|Publication number||US7349853 B2|
|Application number||US 09/966,247|
|Publication date||Mar 25, 2008|
|Filing date||Sep 28, 2001|
|Priority date||Sep 28, 2001|
|Also published as||US20030065629|
|Publication number||09966247, 966247, US 7349853 B2, US 7349853B2, US-B2-7349853, US7349853 B2, US7349853B2|
|Inventors||Clark Thurston Hill|
|Original Assignee||International Business Machines Corp.|
|Export Citation||BiBTeX, EndNote, RefMan|
|Patent Citations (12), Non-Patent Citations (1), Referenced by (1), Classifications (5), Legal Events (3)|
|External Links: USPTO, USPTO Assignment, Espacenet|
1. Technical Field
The present invention generally relates to a method and system for routing hardcopy mail. More particular, the present invention relates to a method and system for electronically associating a mailing address with a unique identifier that is affixable to hardcopy mail.
2. Background Art
In today's business world, extensive travel is a common part of employment. Specifically, workers are now required to become increasingly mobile to perform their job functions. When mobile, however, the workers are faced with the issue of receiving mail on a consistent and accurate basis. For example, if a worker travels three weeks a month, he/she must often make arrangements to receive mail. If the mail is not received, the worker could be presented with various problems such as bills going unpaid.
Oftentimes, the process of changing a mailing address is both time consuming and aggravating. Specifically, to change a mailing address, one must typically contact each sender individually to report the change. This includes senders of both household mail such as utility companies, credit card companies, etc., as well as senders of personal mail such as friends and family. As such, it may take a worker several days to change the mailing address with all applicable senders. This is generally not practical since the worker could re-locate again before the change has been made with all parties.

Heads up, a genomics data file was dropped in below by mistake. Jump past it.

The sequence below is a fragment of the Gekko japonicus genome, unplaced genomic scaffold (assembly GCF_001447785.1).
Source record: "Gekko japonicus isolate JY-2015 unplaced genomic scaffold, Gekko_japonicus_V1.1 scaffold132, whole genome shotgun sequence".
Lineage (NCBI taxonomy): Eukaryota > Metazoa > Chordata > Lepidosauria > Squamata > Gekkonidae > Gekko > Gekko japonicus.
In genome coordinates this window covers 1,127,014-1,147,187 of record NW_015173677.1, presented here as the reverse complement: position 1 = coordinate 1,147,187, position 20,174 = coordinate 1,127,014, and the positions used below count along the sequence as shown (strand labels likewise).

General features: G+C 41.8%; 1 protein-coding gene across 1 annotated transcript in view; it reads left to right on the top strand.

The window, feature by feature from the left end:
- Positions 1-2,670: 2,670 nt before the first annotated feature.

Heretofore, attempts have been made at improving mail distribution and routing by providing various computerized systems. Such systems however, fail to provide an efficient mechanism for a recipient to change his/her mailing address with multiple senders. For example, the recipient might want to receive mail at one address on one day and at a second address on another day. This capability could be especially valuable in today's business environment where workers rarely spend an appreciable amount of time in any one location. Moreover, no existing system provides a way for a mailing address to be changed with multiple senders from one central location. As indicated above, an address change is typically accomplished by individually contacting each sender.
In view of the foregoing, there exists a need for a method and system for routing hardcopy mail. Specifically, there exists a need for a recipient to be assigned a unique identifier. Moreover, a need exists for a mailing address to be associated with the identifier. A further need exists for a sender to be able to obtain the identifier and affix it to a piece of hardcopy mail. Thus, when the identifier is read, the corresponding piece of hardcopy mail can be routed to the recipient at the associated address.
The present invention overcomes the drawbacks of the related art by providing a method and system for routing hardcopy mail. Specifically, under the present invention, a recipient is assigned a unique, machine readable identifier such as a bar code that should never change. The recipient can then electronically associate a mailing address with the identifier. A sender can obtain the identifier and affix it to a piece of hardcopy mail he/she desires to send the recipient. A postal worker or machine will read the identifier and route the piece of hardcopy mail to the associated mailing address. Thus, the present invention allows the recipient to easily change his/her mailing address for multiple senders from one central location.